Search My Blog

Thursday, January 12, 2012

Future of Technology - Tiny hard drive stores one bit of data with just 12 atoms

Tiny hard drive stores one bit of data with just 12 atoms

IBM Research - Zurich

Miniaturized information storage in atomic-scale antiferromagnets show the binary representation of "s" (01010011).

Twelve atoms are all that's required to store a bit of computer code – a 1 or 0, according to a new discovery that probes the limit of classical data storage.

Computer hard drives on the market today use more than a million atoms to store a single bit and more than half a billion to store a byte, which is an eight-bit-long unit of code sufficient to write the letter A, for example. 

The new technique uses just 96 atoms per byte, allowing for hard drives that store 100 times more information in the same amount of physical space, according the researchers behind the discovery.

"We can put the neighboring bits at the same atomic spacing that the atoms have inside the bit," Andreas Heinrich, a lead investigator in atomic storage at IBM Research in California, told me.

"So, we can really pack them right next to each other."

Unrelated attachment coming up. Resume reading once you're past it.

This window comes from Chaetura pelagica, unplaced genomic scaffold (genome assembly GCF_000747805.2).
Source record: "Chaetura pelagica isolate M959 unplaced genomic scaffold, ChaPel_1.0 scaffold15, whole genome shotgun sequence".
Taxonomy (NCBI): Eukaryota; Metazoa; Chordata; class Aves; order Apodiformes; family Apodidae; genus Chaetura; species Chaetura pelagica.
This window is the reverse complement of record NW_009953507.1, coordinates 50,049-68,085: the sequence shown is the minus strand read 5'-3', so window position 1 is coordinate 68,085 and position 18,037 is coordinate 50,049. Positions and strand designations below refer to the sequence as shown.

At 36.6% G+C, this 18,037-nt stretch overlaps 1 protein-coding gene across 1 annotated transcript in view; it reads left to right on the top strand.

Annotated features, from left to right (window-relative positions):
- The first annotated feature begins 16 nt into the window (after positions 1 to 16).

Unconventional magnetism
The storage technique is based on an unconventional form of magnetism called antiferromagnetism.

Normal magnets used in today's hard drives — and to hold your child's artwork on the refrigerator — are made of ferromagnetic materials. The spins of atoms in these magnets align with each other. 

That's "good" because it provides an overall magnetic field that we can read as a bit — a 1 or 0, explained Heinrich.

"But it is bad because the magnetic field from one  bit will interfere with the magnetic field from the neighboring bit and so you can't pack these bits too close together because they'll just talk to each other," he said.

Antiferromagnets, by contrast, cancel each other out, so there's no magnetic field emanating from them. That means they can be packed close together, allowing for the increased data storage density.

Atomic building blocks


Pretty Cool stuff. I think I'll just skip getting a Solid Sate Drive and wait for these to come out;) Hey, it worked out great for me! When I went from Windows 3.11 to Win98... And even better once I discovered Linux! Just had to mention Linux;)


More on atomic-scale computing and storage:

No comments: